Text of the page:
With support in the form of trainings and capital to make cakes, Widi is now able to support her family after her husband passed away.  

Results
In its pilot phase the PNPM Peduli has already produced several significant results, including:

  • Since January 2012, CSOs/NU branches have supported the establishment of 71 business groups (involving 1,600 people) being run by marginalized groups, including tailoring, catering, brick making, handicrafts, organic farming, organic poultry, seaweed farming and trading;
  • Five CSOs have provided 17 women’s groups (a total of 385 women) with business equipment, supplies and rented space, business training and skills training to help start up their own businesses through a revolving loan arrangement. These groups  are now running laundries, coffee shops, phone card counters and food production;
  • In East Jakarta, 182 street children have received birth certificates while 266 parents have received Jamkesmas cards (health cards), and 150 school drop-outs are now attending non-formal education classes;
  • In Jambi province, 75 indigenous groups in three Jambi districts have received health checks for the first time from local health service providers;
  • In three districts of East Nusa Tenggara, 134 men and women in remote locations were tested by a mobile clinic for sexually transmitted diseases, including HIV and AIDS. Other services extended include prevention education, distribution of free condoms, sexually transmitted disease (STD) treatment and HIV/AIDS treatment.
Open Quotes

Before when I passed every village, street people would whisper, 'look out jablay*'. I was not considered human. Through Bandung Wangi, I met friends, learned to speak in public, and now even have a pulsa counter. It is like a dream. Close Quotes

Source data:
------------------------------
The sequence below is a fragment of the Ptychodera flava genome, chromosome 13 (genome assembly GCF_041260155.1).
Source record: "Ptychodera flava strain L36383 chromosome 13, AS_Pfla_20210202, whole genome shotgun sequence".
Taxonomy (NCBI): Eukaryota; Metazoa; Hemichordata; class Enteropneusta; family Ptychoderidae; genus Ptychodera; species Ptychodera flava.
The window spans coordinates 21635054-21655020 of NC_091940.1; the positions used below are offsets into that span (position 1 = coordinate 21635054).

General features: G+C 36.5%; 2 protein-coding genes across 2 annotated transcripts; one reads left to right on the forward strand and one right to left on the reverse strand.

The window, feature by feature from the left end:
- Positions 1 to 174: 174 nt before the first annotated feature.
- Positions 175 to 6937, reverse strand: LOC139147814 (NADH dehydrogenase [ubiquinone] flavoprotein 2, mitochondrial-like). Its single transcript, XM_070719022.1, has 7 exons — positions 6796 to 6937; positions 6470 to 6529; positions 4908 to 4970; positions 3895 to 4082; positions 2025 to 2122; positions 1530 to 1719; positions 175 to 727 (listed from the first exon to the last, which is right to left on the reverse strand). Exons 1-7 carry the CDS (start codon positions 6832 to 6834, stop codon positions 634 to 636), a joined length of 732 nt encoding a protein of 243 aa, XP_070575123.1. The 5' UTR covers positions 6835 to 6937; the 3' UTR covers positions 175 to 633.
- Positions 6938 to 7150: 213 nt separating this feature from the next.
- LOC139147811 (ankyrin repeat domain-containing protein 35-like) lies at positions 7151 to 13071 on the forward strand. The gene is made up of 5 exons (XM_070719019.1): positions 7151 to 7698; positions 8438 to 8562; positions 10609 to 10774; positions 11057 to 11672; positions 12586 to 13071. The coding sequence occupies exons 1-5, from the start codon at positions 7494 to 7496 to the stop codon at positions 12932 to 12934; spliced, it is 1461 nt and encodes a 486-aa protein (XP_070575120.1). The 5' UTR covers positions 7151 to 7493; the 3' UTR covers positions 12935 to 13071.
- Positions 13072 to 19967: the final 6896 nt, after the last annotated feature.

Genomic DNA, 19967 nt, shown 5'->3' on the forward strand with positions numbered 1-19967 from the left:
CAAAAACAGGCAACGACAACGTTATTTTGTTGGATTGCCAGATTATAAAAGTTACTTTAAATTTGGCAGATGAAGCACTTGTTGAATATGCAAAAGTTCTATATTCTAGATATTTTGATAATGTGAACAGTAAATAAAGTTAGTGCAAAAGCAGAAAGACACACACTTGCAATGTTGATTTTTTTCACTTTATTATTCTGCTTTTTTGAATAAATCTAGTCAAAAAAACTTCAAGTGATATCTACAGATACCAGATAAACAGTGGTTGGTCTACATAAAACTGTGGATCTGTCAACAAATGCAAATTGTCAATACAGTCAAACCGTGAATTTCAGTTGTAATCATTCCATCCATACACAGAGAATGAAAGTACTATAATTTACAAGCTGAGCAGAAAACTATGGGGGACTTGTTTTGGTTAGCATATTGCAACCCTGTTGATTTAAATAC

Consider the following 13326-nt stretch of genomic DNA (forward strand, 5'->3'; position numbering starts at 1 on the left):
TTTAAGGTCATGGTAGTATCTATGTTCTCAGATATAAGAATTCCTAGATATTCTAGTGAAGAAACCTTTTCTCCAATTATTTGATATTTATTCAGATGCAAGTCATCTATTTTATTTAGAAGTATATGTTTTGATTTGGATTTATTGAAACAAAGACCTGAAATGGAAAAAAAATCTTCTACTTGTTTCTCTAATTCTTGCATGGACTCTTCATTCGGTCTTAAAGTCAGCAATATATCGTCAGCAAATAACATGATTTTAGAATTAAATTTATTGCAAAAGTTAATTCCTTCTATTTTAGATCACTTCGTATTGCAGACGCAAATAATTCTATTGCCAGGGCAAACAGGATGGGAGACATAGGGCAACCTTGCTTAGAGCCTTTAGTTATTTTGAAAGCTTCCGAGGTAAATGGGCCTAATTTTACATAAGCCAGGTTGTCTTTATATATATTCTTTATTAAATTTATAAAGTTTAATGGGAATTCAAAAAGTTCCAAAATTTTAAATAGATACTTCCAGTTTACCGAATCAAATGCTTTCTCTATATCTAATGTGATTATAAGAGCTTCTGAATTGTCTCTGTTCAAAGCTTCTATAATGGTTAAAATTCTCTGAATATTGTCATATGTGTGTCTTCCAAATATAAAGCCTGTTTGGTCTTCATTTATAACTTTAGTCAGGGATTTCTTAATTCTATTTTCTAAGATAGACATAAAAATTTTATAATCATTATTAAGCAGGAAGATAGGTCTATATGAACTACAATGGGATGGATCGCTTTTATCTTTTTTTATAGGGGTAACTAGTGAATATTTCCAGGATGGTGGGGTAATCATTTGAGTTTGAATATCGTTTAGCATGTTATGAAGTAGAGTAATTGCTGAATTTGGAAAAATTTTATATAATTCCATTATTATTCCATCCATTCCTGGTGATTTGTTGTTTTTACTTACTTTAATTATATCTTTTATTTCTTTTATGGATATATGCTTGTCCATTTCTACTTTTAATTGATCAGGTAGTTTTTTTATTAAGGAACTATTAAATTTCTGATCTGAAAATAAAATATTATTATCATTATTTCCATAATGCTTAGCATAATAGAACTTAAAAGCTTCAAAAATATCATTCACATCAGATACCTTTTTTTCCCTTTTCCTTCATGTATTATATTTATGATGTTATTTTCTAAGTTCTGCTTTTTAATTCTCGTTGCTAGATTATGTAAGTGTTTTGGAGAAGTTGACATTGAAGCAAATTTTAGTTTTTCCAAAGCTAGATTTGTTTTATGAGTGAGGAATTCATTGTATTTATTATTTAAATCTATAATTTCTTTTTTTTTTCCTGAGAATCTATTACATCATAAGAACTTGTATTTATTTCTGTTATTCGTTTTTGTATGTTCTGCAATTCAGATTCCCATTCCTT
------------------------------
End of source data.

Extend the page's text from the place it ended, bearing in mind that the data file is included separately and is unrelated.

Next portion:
Ani
was a sex worker in Jatinegara East Jakarta

Bank Group Contribution
The PNPM Peduli is a government-led, multi-donor trust funded program being delivered as a ‘pilot initative’ through the PNPM Support Facility (PSF), which is managed by the World Bank. An initial budget of US$4,215,000 was approved by the Joint Management Committee in January 2010, to develop the project design, operational procedures and award grants to an initial three EOs for the implementation of phase 1. A further US$5.5 million was allocated in April 2012, taking the total investment in the PNPM Peduli in the pilot phase to US$9,715,000.

Partners
Since its inception, Peduli has partnered with 72 Indonesian CSOs comprising the 3 EOs, 3 Intermediary Partners (IPs), 36 local CSOs and 30 branches of Lakpesdam NU. These partners are working in 91 districts across 24 provinces with a wide range of marginalized groups, including indigenous people, female micro-entrepreneurs, farmers and fishers, garbage collectors, street children, sex workers, ex-political prisoners, migrant workers, women and children at risk of trafficking, gay and transgender people, survivors of domestic violence, children in prison and people living with HIV.